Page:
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Horticulturae 2018, 4(3), 20; https://doi.org/10.3390/horticulturae4030020

Effect of Continuous Exposure to Low Levels of Ethylene on Mycelial Growth of Postharvest Fruit Fungal Pathogens

1
School of Environmental and Life Sciences, University of Newcastle, Ourimbah 2258, Australia
2
NSW Department of Primary Industries, Ourimbah 2258, Australia
*
Author to whom correspondence should be addressed.
Received: 30 July 2018 / Revised: 13 August 2018 / Accepted: 15 August 2018 / Published: 17 August 2018
(This article belongs to the Special Issue Postharvest Disease Development: Pre and/or Postharvest Practices)
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Abstract

Ethylene enhances the ripening and senescence of fruit with increased susceptibility to fungal decay a common feature of such changes. Most studies on the effect of ethylene have been in vivo where it is not possible to determine whether any effect due to ethylene arises from changes in metabolism of produce or from a direct effect on the pathogen. The few in vitro studies, that have been carried out, have been with very high ethylene levels, and did not identify the source of pathogens tested. This study examined the effect of air and ethylene, at 0.1 and 1 μL L−1, on the growth of fungi isolated from five climacteric fruits (persimmon, pear, tomato, mango and papaya), and three non-climacteric fruits (orange, grape and blueberry). All fungi isolated from climacteric fruits had reduced mycelial growth when held in 0.1 and 1 μL L−1 ethylene but those from non-climacteric fruits showed no effect of ethylene. The finding was unexpected and suggests that fungi that colonise climacteric fruits are advantaged by delaying growth when fruits start to ripen. Since non-climacteric fruits do not exhibit any marked increase in ethylene, colonising pathogens would not need such an adaptive response. View Full-Text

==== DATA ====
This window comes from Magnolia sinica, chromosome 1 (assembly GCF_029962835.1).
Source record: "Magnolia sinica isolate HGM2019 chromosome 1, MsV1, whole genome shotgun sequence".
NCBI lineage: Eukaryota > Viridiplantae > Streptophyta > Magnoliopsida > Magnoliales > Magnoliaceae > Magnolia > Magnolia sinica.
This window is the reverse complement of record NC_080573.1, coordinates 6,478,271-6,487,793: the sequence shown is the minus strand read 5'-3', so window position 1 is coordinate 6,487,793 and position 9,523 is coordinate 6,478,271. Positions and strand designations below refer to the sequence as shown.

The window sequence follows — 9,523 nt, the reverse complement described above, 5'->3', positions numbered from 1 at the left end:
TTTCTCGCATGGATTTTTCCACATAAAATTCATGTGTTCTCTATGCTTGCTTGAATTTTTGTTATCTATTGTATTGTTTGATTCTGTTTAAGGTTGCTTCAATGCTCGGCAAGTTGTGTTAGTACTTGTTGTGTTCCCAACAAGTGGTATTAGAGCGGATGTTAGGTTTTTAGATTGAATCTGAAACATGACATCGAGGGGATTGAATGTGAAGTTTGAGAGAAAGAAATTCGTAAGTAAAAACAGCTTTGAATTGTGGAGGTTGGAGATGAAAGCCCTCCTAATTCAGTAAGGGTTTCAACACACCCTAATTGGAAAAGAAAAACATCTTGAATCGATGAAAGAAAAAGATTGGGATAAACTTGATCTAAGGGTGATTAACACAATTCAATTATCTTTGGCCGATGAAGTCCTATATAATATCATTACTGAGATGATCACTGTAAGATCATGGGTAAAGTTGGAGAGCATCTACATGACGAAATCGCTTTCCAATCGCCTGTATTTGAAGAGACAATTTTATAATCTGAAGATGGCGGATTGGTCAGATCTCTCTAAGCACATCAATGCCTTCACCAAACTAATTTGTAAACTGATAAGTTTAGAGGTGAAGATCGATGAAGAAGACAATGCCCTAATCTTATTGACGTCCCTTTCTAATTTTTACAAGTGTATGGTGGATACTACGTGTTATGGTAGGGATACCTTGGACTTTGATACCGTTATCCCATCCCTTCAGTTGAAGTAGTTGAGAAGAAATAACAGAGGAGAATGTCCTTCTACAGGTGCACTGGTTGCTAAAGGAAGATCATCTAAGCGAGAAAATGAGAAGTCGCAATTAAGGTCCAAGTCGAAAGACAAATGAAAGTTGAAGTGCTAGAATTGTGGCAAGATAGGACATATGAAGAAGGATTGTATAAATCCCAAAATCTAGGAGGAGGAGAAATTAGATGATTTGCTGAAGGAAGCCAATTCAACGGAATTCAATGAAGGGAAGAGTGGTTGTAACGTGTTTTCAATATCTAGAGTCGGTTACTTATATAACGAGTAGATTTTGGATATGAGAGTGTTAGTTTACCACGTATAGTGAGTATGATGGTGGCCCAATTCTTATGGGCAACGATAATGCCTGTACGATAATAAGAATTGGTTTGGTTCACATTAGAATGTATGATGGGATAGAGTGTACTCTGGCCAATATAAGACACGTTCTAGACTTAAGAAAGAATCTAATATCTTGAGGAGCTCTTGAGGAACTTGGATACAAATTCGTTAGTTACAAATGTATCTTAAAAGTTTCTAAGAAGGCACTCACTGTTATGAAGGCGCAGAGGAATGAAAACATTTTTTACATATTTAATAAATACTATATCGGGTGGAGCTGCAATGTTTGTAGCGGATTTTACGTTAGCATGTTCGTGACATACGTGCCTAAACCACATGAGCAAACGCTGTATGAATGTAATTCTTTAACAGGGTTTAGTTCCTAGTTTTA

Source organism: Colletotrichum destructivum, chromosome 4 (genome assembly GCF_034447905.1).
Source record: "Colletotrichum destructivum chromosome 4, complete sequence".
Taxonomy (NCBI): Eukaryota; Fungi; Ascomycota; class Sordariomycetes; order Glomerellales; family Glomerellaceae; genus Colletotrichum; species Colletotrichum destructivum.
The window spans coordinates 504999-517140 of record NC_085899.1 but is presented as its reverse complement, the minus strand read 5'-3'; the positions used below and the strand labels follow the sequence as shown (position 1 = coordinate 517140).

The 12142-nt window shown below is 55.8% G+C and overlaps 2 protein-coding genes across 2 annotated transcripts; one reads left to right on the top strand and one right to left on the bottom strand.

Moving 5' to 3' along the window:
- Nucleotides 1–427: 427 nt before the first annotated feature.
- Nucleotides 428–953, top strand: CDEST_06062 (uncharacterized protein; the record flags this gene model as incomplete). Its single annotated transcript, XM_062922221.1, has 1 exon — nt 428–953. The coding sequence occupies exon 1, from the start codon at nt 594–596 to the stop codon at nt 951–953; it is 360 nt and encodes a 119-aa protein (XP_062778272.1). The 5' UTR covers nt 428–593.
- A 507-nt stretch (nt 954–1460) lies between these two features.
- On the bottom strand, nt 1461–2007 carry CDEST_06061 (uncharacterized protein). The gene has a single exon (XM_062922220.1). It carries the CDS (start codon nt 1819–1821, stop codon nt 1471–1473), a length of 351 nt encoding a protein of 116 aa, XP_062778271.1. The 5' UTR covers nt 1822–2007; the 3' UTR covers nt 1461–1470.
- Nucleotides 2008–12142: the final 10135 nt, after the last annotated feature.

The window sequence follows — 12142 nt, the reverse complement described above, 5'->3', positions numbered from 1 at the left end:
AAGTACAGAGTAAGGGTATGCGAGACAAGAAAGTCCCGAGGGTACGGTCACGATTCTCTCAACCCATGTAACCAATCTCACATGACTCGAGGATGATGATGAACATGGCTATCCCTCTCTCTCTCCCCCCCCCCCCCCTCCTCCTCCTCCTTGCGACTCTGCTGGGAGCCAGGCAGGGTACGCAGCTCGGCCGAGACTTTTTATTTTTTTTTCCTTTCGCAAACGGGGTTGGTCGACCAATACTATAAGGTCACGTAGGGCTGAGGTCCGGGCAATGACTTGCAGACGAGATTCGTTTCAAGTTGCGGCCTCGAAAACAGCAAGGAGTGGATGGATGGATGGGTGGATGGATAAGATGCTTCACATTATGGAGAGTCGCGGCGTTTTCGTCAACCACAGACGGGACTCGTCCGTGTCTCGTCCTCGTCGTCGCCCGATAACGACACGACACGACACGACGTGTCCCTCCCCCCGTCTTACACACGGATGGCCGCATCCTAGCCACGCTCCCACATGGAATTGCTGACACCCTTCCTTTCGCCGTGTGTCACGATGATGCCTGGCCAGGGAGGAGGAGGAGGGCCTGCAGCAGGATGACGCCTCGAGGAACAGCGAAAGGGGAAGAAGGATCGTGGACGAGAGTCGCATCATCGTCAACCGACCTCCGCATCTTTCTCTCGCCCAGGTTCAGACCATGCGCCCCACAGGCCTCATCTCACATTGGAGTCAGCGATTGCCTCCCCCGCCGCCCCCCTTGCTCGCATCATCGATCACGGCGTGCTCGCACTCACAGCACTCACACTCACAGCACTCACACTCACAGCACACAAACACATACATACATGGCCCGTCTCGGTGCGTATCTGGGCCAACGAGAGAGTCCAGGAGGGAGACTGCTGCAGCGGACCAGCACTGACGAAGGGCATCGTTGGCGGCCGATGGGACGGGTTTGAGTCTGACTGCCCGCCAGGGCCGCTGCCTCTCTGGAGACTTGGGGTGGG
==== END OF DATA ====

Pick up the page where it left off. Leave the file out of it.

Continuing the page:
Keywords: postharvest; fungi; ethylene; plant diseases postharvest; fungi; ethylene; plant diseases
This is an open access article distributed under the Creative Commons Attribution License which permits unrestricted use, distribution, and reproduction in any medium, provided the original work is properly cited (CC BY 4.0).
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Pristijono, P.; Wills, R.B.H.; Tesoriero, L.; Golding, J.B. Effect of Continuous Exposure to Low Levels of Ethylene on Mycelial Growth of Postharvest Fruit Fungal Pathogens. Horticulturae 2018, 4, 20.

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